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The Good Fight

My Volunteer Experience with PD Fight Club at Juarez Boxing

Article by Thomas Stroud

Photography by Sam Evans, Rhythm Creative

Originally published in Birmingham Lifestyle

“You gonna help out with the PD fight club today?” 

My normal “I have to get back to work” was moot. I was officially conscripted into service at Juarez Boxing with seniors battling Parkinson’s Disease on my day off.  

At noon, instructors Martin, Dany and Molly greeted all the incoming boxers. I said hello to a slight man with a shock of gray hair. His countenance had the long stare created by the “mask” of Parkinson’s. Bony fingers danced with tremors as we talked. After our exchange, he trundled over to the other boxers. 

A loose line formed for warmups. Stretching the brain came first. Martin pronounced the day’s “memory words” from a whiteboard at the front. The class repeated them back. 

Time to warm up the body next. Dany stepped up and demonstrated the first exercise. Then he yelled, “Thunder Punch!”  

The boxer known as Thunder Punch counted off 10 reps with the gusto of a drill sergeant. Other boxers counted with equal zeal when called to lead.

Then, the boxers gloved up. Some needed no assistance; others needed a quick tug of the glove and a wrap of Velcro. Failing fine motor skills were overcome through teamwork, with fellow boxers and volunteers helping those struggling. 

Workout stations challenged the boxers with pushups, speed bags, planks and mitts. I held mitts alongside Dany. The padded leather seemed heavier than usual; a weight of responsibility was attached to them. 

The first few boxers honestly surprised me with the force of their punches, and then my new friend stepped up. His slight frame belied a vicious cross and a mean hook that popped loudly and stung my mitts. Coaches shouted encouragement, and boxers fed off each other’s energy. Each fought their own fight, buoyed by teammates battling the same opponent.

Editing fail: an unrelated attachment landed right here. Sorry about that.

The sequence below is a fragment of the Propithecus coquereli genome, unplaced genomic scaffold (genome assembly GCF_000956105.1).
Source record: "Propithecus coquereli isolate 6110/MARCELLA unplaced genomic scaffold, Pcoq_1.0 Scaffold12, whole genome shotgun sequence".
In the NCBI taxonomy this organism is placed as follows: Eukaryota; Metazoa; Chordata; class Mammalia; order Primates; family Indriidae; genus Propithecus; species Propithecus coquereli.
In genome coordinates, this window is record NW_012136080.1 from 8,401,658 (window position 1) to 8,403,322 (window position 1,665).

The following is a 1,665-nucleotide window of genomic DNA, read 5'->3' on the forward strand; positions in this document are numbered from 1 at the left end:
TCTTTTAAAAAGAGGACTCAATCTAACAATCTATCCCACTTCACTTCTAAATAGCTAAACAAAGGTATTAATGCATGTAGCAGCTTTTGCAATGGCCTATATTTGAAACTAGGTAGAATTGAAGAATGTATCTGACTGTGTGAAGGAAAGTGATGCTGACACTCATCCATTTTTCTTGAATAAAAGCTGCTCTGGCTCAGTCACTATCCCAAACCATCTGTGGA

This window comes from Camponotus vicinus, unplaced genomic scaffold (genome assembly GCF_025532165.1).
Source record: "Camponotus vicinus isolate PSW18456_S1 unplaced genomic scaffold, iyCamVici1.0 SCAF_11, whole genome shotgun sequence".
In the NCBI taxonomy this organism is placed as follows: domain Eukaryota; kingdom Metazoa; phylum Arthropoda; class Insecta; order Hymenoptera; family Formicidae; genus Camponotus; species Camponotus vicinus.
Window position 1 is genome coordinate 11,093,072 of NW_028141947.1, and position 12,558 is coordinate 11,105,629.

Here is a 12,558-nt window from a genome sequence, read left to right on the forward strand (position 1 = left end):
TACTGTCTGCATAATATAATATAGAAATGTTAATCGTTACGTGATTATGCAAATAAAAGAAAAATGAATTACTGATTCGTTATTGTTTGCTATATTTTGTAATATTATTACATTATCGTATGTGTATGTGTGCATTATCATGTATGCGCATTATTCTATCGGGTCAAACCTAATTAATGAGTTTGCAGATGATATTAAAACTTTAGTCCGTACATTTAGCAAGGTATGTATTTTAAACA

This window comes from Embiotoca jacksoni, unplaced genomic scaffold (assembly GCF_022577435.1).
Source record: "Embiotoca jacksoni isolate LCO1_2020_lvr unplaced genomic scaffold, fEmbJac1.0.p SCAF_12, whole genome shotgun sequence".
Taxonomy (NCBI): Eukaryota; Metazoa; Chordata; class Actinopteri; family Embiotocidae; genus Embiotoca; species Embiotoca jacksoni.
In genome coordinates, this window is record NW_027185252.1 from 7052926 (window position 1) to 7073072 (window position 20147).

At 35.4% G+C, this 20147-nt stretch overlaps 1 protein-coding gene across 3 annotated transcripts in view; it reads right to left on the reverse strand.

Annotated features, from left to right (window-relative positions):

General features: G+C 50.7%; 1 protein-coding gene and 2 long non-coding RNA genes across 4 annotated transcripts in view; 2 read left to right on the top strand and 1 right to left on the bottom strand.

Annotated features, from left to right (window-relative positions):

Five rounds, nine exercises of 30 seconds each, 15 seconds to move between stations. Over and over again, Ruthless Ruthie, Outlaw, and B.A. hammered my mitts as they repeated their memory words. My wrists ached with their fervor. 

One more trial awaited — two minutes of ferocity known as a “punch out.” Boxers picked a bag, punched and moved their feet. Fists flew, feet shuffled, and sweat poured. Finally, Martin ended the training with his trademark shout — “Beautiful!”
Next, boxers degloved and cooled down. Their limb rigidity was now overridden by the intense dopamine release of vigorous exercise. Like any great team after a win, they celebrated. Dany led the group in a mantra three times: “I say fight, you say back! Fight! Back! Fight! Back!”

Then, “PD Fight Club on three! One, two, three!” 


The man I greeted earlier emerged from the crowd and thanked me for volunteering. I thanked him for allowing me the privilege. We shook hands; his hand was sturdy. He walked out the door, waiving to a fellow boxer, palm raised strong and steady in a temporary respite from the tremor. It was a well-deserved reward for his hard work.  

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  • Coach Dany with a boxer
  • Thunder Punch
  • Thomas Stroud, left, with a boxer

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